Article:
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Chapter 2

CHAPTER 2 NOTES.docx

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Department
Communication, Culture and Technology
Course Code
CCT226H5
Professor
Lee Bailey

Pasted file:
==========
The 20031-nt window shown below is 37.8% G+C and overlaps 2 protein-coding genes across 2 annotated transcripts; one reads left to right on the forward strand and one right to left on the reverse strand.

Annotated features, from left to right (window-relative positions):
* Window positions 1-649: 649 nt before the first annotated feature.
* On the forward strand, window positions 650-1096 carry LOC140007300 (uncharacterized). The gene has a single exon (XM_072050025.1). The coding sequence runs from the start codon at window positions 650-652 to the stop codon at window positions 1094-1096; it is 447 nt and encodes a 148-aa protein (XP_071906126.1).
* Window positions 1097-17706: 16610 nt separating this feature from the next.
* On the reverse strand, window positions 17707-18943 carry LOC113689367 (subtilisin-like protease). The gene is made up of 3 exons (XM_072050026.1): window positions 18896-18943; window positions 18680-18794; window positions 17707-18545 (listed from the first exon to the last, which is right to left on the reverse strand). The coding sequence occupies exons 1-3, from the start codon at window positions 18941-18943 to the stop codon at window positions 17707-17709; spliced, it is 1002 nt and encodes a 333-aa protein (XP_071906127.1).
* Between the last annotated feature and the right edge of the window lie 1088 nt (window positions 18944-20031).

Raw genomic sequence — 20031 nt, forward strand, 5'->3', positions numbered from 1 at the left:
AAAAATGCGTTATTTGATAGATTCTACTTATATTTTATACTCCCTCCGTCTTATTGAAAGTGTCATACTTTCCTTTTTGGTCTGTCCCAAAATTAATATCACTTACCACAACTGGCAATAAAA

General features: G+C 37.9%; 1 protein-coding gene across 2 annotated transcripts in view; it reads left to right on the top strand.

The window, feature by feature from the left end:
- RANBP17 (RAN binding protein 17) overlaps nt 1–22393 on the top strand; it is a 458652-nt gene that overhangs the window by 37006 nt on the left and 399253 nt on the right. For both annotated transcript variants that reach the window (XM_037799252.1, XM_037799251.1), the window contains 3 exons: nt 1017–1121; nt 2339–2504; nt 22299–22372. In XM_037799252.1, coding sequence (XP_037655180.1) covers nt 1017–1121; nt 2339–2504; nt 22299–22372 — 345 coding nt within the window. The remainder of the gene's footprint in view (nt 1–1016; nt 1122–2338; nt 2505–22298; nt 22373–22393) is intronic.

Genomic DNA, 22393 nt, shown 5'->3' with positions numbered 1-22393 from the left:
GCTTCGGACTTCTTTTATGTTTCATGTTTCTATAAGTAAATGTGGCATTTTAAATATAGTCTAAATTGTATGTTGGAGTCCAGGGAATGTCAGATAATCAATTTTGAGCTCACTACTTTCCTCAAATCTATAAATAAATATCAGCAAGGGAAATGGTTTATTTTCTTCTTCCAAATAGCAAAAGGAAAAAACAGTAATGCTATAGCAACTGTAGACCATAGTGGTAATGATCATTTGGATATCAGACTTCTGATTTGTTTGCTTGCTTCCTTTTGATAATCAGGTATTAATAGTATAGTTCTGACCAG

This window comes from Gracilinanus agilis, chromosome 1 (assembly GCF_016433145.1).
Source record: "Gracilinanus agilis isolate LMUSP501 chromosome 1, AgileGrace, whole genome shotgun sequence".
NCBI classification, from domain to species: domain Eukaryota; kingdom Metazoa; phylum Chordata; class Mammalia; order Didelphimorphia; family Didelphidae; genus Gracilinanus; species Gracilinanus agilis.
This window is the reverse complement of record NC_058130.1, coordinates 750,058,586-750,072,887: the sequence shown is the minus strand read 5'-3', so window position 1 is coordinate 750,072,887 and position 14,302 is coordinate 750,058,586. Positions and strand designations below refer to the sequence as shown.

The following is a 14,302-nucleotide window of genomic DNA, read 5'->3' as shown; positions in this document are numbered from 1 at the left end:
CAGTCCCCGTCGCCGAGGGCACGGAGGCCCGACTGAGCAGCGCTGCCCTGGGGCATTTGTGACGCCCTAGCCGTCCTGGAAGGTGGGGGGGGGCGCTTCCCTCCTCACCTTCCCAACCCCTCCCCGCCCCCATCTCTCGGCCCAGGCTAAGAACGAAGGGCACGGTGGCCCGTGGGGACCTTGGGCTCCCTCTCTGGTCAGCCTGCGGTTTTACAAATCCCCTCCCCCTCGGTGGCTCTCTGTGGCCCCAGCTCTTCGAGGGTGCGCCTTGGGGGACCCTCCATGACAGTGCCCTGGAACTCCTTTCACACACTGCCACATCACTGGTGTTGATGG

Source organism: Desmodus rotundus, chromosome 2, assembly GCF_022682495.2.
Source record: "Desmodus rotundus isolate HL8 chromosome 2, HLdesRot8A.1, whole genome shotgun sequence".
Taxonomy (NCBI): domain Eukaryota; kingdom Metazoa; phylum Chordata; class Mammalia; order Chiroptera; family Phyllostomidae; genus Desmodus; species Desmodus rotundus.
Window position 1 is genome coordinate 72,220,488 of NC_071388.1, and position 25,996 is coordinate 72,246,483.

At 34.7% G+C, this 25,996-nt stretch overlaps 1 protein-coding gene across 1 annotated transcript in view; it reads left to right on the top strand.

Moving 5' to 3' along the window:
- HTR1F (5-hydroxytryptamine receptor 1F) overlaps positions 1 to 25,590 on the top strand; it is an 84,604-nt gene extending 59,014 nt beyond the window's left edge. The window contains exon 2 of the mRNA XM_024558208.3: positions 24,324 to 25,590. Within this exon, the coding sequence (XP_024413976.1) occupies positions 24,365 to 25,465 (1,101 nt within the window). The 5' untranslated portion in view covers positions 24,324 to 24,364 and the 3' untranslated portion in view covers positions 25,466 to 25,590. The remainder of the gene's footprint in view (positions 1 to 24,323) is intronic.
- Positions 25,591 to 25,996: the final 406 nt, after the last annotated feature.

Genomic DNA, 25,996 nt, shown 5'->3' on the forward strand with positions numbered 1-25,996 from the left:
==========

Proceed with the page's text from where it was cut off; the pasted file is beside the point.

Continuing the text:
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CHAPTER 2 NOTES Recall from ch1 that techniques used to describe a set of data as descriptive statistics. Descriptive statistics organize data to show the general shape of the data and where values tend to concentrate, and to highlight unusual or extreme data values. The first procedure we use to describe a set of data is a frequency table. Relative Class Frequencies • You can convert class frequencies to relative class frequencies to show the fraction of the total number of observations in each category. So, a relative frequency captures the relationship between a class total and the total number of observations. • To convert a frequency distribution to a relative frequency distribution, each of the class frequencies is divided by the total number of observations. For examples, 58/98 (the fraction of apartments listed) is 0.5918. Type Number of Listings Fraction Relative Frequency Percent Apartment 58 58/98 0.5918 59.18 House 26 26/98 0.2653 26.53 Townhouse 14 = 98 14/98 0.1429 = 1.000 14.29 =100 Graphic Presentation of Qualitative Data Bar Charts • A graph in which the classes are reported on the horizontal axis and the class frequencies on the vertical axis. The class frequencies are proportional to the heights of the bars. • READ ON PAGE 18 Pie Charts • A chart that shows the proportion or percent that each class represents of the total number of frequencies. • Look through bookmarks to learn how to make a pie chart properly. DO SOME OF THE EXERCISES FROM THE TEXTBOOK. Constructing Frequency Distributions: Quantitative Data. LOOK AT PAGE 21-25 (Frequency distribution – a grouping of data into mutually exclusive classes showing the number of observations in each class) • First types of information that you collect is called raw data or ungrouped data. This data is unorganized. Raw data is more easily interpreted when it’s organized into a frequency distribution. List Price (\$) Number of Homes \$0 to under \$1 000 000 88 \$1 000 000 to under \$2 000 000 9 \$2 000 000 to under \$3 000 000 1 98 • STEP 1: Decide on the number of classes in order to organize the raw data, to categorize it. Judgement is needed here. The goal is to u se enough groupings or classes to reveal the shape of the distribution. To have enough classes to give insight to the pattern of the data. A USEFUL RECIPE TO TDETERMINE THE NUMBER OF CLASSES IS THE 2 . This guide suggests you select the smallest number (k) for the number of classes such that 2 is greater than the number of observations (n). o In the real estate example, there were 98 listings. So n=98. If we try k=6, which means we would use 6 classes, 2 =64, which is less than 98. Hence, 6 is not enough classes. If we let k=7, then 2 =128, which is greater than 98. So the suggested number of classes is 7. But you don’t have to use 7 as your set number of classes because sometimes there will be unequal interval of classes. • STEP 2: determine the class interval or width. Generally the class interval or width should be the same for all classes. The classes all together must H−L i≥ cover at least the distance from the lowest value in the raw data up to the highest valuk -> . “I” is the class interval, H is the highest observed value, L is the lowest, and k is the number of
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